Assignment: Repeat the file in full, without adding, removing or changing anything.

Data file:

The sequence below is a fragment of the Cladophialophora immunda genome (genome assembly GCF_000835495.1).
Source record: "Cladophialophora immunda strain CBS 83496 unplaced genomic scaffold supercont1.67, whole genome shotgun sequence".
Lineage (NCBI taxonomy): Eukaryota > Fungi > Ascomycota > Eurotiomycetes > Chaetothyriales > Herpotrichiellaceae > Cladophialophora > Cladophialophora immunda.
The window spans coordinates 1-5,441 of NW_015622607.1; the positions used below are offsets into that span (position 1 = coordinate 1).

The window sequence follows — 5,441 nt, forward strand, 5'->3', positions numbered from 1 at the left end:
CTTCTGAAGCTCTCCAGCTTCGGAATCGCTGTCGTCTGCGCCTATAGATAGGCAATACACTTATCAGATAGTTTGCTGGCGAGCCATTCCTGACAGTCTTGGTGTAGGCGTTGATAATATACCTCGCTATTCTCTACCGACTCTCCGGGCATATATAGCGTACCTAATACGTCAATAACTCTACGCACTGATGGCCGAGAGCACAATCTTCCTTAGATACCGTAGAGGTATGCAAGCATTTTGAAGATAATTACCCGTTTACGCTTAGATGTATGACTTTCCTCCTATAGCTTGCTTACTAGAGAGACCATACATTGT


The sequence below is a fragment of the Cladophialophora immunda genome (genome assembly GCF_000835495.1).
Source record: "Cladophialophora immunda strain CBS 83496 unplaced genomic scaffold supercont1.67, whole genome shotgun sequence".
Lineage (NCBI taxonomy): Eukaryota > Fungi > Ascomycota > Eurotiomycetes > Chaetothyriales > Herpotrichiellaceae > Cladophialophora > Cladophialophora immunda.
The window spans coordinates 1-5,441 of NW_015622607.1; the positions used below are offsets into that span (position 1 = coordinate 1).

The window sequence follows — 5,441 nt, forward strand, 5'->3', positions numbered from 1 at the left end:
CTTCTGAAGCTCTCCAGCTTCGGAATCGCTGTCGTCTGCGCCTATAGATAGGCAATACACTTATCAGATAGTTTGCTGGCGAGCCATTCCTGACAGTCTTGGTGTAGGCGTTGATAATATACCTCGCTATTCTCTACCGACTCTCCGGGCATATATAGCGTACCTAATACGTCAATAACTCTACGCACTGATGGCCGAGAGCACAATCTTCCTTAGATACCGTAGAGGTATGCAAGCATTTTGAAGATAATTACCCGTTTACGCTTAGATGTATGACTTTCCTCCTATAGCTTGCTTACTAGAGAGACCATACATTGT